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We also got to go to the MoPop and enjoyed the Marvel exhibit. Asher loved the fantasy collection (Gimli’s axe! Saruman’s staff!) and the horror collection. What is it with the fascination with horror films even though he’s never seen one. (Or has he?)

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Because airfare during Thanksgiving weekend is atrocious, we elected to drive home. Even with car rental, gas, and one night in a hotel, we probably saved $1,000. And after our flight up, the kids weren’t too keen on getting on an airplane again. They weren’t especially keen on driving 13 or so hours home, either, but it is what it is. Honestly, traveling with these guys is really easy now. They were wonderful, even under the worst of circumstances, and I can’t wait to take them back to Seattle.

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We stopped briefly in Portland and visited Brianna and Jasper. Haven’t seen her since summer of 2015.

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I’m so grateful for this trip, for the opportunity to do extraordinary things with my family. Ordinary time is sacred too, of course, but exploring the world together is a privilege.

* I love my friends. They are brilliant, generous, compassionate, kind, forgiving, talented, hard-working, committed, and wise.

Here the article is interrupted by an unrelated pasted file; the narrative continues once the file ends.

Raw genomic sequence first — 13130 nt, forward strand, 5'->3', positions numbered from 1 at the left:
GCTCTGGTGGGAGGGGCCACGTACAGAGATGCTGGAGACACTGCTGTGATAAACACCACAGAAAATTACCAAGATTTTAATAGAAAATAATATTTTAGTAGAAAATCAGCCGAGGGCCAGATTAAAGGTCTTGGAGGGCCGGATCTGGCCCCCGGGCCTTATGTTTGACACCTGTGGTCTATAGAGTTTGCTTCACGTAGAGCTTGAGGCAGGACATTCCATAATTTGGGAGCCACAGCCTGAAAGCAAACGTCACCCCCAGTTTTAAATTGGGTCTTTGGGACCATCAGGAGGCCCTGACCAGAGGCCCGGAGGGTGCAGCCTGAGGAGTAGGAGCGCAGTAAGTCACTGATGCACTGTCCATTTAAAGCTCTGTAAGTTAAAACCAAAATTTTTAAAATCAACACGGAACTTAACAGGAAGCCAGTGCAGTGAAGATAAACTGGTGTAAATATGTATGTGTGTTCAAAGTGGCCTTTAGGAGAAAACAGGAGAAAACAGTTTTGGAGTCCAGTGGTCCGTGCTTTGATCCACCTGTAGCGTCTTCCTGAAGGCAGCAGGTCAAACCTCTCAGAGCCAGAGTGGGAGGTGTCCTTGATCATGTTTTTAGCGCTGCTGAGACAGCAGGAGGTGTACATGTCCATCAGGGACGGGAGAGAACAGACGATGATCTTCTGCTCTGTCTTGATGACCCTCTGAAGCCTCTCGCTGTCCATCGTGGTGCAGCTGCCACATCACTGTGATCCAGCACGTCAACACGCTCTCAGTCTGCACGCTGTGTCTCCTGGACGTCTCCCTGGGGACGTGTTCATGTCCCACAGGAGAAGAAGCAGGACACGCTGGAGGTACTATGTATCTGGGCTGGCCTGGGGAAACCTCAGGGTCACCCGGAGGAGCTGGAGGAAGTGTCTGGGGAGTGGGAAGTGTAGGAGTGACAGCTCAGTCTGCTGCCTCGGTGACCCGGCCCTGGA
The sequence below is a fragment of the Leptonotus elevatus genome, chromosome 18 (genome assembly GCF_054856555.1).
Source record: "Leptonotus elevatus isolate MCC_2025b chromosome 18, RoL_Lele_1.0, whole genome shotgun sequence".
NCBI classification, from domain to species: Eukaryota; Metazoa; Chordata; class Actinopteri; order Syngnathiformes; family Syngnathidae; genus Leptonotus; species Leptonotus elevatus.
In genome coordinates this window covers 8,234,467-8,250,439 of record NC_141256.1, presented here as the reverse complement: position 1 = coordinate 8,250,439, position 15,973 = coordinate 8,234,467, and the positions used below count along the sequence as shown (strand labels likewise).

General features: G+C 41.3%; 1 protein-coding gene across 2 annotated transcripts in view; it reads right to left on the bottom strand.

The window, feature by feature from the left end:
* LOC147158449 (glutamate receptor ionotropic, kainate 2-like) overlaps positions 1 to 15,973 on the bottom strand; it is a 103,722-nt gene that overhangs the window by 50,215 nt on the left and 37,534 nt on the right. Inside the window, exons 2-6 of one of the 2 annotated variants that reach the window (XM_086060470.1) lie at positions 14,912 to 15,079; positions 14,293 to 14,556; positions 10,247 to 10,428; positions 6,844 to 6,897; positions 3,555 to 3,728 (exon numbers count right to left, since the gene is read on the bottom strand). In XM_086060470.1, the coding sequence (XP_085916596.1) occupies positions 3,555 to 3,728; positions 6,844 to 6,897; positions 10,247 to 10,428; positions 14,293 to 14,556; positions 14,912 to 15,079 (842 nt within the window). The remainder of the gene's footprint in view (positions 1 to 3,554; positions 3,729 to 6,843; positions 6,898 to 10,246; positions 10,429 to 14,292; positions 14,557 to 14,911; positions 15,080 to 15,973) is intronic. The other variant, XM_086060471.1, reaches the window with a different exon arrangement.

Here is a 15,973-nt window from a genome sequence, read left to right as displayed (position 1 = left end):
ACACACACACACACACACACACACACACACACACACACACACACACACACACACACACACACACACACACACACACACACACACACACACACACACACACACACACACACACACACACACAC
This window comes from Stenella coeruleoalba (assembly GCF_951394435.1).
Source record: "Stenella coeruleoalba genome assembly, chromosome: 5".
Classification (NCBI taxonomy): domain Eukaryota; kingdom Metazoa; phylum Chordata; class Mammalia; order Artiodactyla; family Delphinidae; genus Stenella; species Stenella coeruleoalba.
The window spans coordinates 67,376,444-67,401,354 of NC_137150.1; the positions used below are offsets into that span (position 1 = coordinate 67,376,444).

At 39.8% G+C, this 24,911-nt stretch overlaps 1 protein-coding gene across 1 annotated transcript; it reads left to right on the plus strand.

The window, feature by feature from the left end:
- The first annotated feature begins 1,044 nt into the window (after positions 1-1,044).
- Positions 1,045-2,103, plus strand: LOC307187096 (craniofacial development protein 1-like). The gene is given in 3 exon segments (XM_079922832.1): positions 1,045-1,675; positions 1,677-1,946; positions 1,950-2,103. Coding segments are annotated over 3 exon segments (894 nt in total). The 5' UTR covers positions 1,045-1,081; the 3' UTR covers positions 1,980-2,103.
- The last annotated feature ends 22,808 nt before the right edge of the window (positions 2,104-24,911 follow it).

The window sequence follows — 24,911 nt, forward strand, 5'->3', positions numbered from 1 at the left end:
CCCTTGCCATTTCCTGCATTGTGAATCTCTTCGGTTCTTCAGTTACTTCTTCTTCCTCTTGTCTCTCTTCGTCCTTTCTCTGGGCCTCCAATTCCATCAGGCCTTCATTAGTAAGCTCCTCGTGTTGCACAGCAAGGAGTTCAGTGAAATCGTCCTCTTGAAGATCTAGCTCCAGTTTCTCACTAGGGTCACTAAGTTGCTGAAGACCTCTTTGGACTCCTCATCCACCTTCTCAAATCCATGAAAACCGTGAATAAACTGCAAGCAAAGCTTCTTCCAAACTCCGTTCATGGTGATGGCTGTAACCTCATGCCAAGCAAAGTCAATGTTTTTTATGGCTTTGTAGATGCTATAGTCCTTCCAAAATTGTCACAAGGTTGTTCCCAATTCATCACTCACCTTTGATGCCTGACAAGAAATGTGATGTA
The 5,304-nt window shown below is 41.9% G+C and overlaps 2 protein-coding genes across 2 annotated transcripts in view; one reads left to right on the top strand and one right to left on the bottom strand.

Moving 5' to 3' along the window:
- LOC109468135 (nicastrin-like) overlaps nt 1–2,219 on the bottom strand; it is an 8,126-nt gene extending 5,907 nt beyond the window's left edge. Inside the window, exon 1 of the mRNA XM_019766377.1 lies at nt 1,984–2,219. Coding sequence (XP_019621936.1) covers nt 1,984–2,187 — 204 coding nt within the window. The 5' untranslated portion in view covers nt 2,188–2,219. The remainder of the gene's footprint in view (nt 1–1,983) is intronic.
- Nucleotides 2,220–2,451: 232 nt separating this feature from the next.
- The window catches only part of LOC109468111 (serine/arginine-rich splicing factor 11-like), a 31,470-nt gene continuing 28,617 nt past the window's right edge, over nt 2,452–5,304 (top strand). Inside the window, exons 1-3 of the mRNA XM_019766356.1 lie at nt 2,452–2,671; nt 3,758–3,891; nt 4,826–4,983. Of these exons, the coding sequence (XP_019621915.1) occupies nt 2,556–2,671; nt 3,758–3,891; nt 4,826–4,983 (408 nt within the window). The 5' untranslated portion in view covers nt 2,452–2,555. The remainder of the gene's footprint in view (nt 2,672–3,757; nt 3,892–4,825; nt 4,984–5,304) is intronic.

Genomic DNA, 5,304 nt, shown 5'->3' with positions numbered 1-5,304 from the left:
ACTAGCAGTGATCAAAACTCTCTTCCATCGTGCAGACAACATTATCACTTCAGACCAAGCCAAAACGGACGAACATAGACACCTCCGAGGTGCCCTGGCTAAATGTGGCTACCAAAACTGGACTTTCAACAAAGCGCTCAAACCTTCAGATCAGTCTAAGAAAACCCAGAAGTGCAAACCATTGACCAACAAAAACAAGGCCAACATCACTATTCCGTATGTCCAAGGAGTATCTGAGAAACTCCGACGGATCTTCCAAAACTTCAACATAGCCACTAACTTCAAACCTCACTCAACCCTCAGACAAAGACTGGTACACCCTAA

* You might not guess it from its name but Monster Manor is the most hospitable and comfortable place in the U.S.
* Seattle has charmed the socks off both my boys. (I couldn’t be happier about this.)
* Lucas really liked U of W!!!! I don’t blame him one bit!
* 5- and 6-year-old boys are TONS of work. I have had no less than three ample opportunities to rediscover this fact. My kids are so EASY now, comparatively.
* Sometimes you can befriend a 16-year-old girl and then see her periodically and again when she’s 36 (approximately) and be wowed all over again, for a thousand more reasons.
* Pike Place Market is the bomb. I wanted lots of stuff for myself; I bought two refrigerator magnets.
* It’s pretty rad to book and pay for a hotel while traveling down the road. And it gives you a good goal.
* Washington and Oregon have WAY more water than we do. California has WAY more people.
* With climate change, I think I should buy a few thousand acres up north–get a jump on future agribusiness.